The Department of  Homeland Security says to be extra vigilant when donating to charities to aid victims of Louisiana's horrible floods (worse than Katrina).

Scam charities get right on it and send emails after such a disasters--these could contain malware. the Federal Trade Commission joins with DHS in warning about these.

--Do not open any attachments!

--Keep your antivirus programs updated.

--Verify that an organization is legitimate by calling a trusted number--check the Better Business Bureau's National Charity Report Index--google or go to http://bbb.org.

--Never assume appeals on social media are legitimate. Before texting money, confirm the phone number with the charity.

In other words--don't be a chump. People are not all good. Some, in fact, are lower than low lifes.

Wednesday, August 24, 2016

No, no, no--not a good way to get hired

CareerBuilder has done its latest lists of no-nos for job interviews. We can use some comic relief about now, right?

--Candidate asked a priest to contact the hiring manager and recommend he be hired.

--Bought a first class ticket so could sit next to the hiring manager on a flight.

--Came dressed in a Halloween costume (hey, it was October).

--Asked the interviewer to share an ice cream cone.

--Sent embroidered socks with a message that he or she would knock the company's socks off if hired.

--Showed up in camp counselor attire--complete with children--to show leadership ability.

--Sent a shoe with a flower in it--saying trying to get a foot in the door.

--Mailed money to the interviewer.

--Arrived in a white limo, an hour early in a three-piece suit. The position was middle wage and strictly khakis and a button-down.

--Kissed the hiring manager.

--Wore a tie with the name of the company on it.

Me, I like the camp counselor gambit--if the job is as the Pied Piper.

Tuesday, August 23, 2016

Money issues can distract employees

When people have money issues pecking at them, it makes working more difficult.

Therefore some businesses are promoting the use of software called Your Money Made Easy.

Along with this, they put on seminars and training aimed at  managing personal finances.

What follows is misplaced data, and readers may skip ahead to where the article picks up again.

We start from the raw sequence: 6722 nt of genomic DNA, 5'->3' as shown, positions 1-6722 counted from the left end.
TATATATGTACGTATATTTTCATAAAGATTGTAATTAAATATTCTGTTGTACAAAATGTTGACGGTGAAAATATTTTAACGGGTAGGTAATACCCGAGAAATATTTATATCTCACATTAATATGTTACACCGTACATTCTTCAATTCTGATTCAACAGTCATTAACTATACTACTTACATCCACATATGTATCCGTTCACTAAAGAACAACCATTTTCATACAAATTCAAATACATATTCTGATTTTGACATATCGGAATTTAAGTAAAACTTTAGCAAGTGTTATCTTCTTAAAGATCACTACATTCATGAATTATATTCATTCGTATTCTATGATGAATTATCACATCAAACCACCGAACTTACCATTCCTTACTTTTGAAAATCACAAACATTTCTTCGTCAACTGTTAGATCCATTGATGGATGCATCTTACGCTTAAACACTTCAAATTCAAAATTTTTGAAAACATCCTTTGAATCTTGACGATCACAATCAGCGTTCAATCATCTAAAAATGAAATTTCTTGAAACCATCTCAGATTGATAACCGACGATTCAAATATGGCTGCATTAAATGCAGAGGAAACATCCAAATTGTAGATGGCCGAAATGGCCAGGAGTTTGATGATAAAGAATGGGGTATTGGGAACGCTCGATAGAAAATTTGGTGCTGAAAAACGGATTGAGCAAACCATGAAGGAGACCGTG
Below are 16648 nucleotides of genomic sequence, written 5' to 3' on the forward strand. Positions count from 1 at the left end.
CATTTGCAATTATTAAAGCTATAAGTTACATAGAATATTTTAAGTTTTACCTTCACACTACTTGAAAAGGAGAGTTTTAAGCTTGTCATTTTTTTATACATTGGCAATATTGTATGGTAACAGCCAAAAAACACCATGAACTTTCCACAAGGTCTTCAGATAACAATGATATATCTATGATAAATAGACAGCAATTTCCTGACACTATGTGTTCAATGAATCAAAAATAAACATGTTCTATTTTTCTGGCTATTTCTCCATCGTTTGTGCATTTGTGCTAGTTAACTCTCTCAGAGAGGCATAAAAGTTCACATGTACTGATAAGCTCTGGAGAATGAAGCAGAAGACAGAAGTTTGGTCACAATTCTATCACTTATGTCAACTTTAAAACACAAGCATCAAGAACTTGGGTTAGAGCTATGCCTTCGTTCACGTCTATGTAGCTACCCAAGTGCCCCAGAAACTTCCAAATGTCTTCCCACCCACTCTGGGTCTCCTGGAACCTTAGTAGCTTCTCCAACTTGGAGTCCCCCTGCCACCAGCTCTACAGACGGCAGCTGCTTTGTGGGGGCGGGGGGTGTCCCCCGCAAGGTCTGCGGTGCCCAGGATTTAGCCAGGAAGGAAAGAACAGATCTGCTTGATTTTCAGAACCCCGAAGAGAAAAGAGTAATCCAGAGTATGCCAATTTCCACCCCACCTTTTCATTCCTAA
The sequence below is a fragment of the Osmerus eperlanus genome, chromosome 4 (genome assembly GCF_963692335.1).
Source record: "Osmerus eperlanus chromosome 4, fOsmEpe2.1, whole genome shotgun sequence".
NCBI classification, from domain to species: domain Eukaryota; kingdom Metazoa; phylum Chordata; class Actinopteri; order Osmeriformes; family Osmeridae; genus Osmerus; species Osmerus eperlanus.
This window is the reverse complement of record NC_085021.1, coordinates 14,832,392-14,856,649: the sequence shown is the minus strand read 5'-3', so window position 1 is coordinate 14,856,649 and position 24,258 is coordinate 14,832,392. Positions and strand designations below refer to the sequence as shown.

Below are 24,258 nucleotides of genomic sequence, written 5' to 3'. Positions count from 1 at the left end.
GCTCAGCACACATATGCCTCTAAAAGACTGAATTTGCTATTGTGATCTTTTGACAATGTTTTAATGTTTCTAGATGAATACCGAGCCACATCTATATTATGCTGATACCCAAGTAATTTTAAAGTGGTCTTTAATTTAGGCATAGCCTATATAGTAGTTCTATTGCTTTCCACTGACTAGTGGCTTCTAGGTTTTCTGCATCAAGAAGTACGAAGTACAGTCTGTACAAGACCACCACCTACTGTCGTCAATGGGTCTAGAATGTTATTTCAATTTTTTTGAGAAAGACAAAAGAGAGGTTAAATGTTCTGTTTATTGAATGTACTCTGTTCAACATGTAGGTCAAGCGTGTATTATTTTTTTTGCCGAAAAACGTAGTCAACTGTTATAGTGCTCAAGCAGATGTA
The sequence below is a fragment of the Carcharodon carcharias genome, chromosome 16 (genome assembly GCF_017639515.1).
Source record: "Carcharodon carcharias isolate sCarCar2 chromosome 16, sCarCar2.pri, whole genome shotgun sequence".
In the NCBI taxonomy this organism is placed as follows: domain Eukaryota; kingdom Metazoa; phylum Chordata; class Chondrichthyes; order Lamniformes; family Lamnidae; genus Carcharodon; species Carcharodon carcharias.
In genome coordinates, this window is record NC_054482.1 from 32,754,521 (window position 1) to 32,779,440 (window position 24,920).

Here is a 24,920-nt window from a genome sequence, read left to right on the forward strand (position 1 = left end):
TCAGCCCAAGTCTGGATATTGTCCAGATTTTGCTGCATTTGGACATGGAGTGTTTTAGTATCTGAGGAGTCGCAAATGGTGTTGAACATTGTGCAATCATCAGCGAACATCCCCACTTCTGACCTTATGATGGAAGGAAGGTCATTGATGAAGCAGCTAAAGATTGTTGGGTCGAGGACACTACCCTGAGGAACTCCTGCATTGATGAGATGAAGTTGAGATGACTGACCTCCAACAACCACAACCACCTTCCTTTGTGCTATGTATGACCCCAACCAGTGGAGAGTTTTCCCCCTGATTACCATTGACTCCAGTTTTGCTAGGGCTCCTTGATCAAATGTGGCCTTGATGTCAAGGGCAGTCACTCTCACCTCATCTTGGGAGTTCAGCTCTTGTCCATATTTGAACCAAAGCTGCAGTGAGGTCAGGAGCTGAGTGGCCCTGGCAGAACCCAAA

Many people think about doing a budget and then it seems too hard and their minds drift to other things--but not necessarily to work...

In the US, half of the households are middle income--but only 30% of households with an income from $30K to $75K have any sort of a budget.

Result: pain, lost sleep, worry.

Your Money Made Easy (yourmoneymadeeasy.com) is a Windows program that creates a framework for day-to-day management.

A company promotes it--the supervisors use it. Everyone is ecnouraged to try it. After the 30-day evaluation period, those who continue get reimbursed for the license fee.

People  in payroll or human resources are trained to help users.

Sounds interesting...I guess the company-based aspect is the unique part.

I would wonder how closely employees would want their fellow employees to be clued into their financial situation.

Monday, August 22, 2016

There are data scientists and data scientists

Ann Irvine, principal data scientist at Red Owl, writing in Government Executive, says the FBI is hiring its first senior-level data scientist. This might be more challenging than they think, she says.

Data scientists have wildly different backgrounds, skill sets, and responsibililties.

Even just at Red Owl, one set of data scientists prevents insider threats such as rogue trading. A second group works with customers. And a third contributes to the core software.

All have  knowledge of math, machine learning, and expertise in cybersecurity, good communication skills and experience in software development.

This is why the FBI or any entity needs to be clear in its requirements.

Data sceintists often need to explain what is possible with data science and what isn't. Could a certain type of data answer a certain question. How much would be needed? What types of algorithms would be needed? How will these be evaluated? What kind of mistakes could the algorithms make? Has this problem been solved before--and how?

As a first timer, the FBI data scientist will have to be incorporated into the culture.  Will he or she get easy access?

And the new data scientist cannot be overloaded--there must be an onboarding process.

I was surprised to learn the FBI does not have a senior data scientist, what with all the data they handle.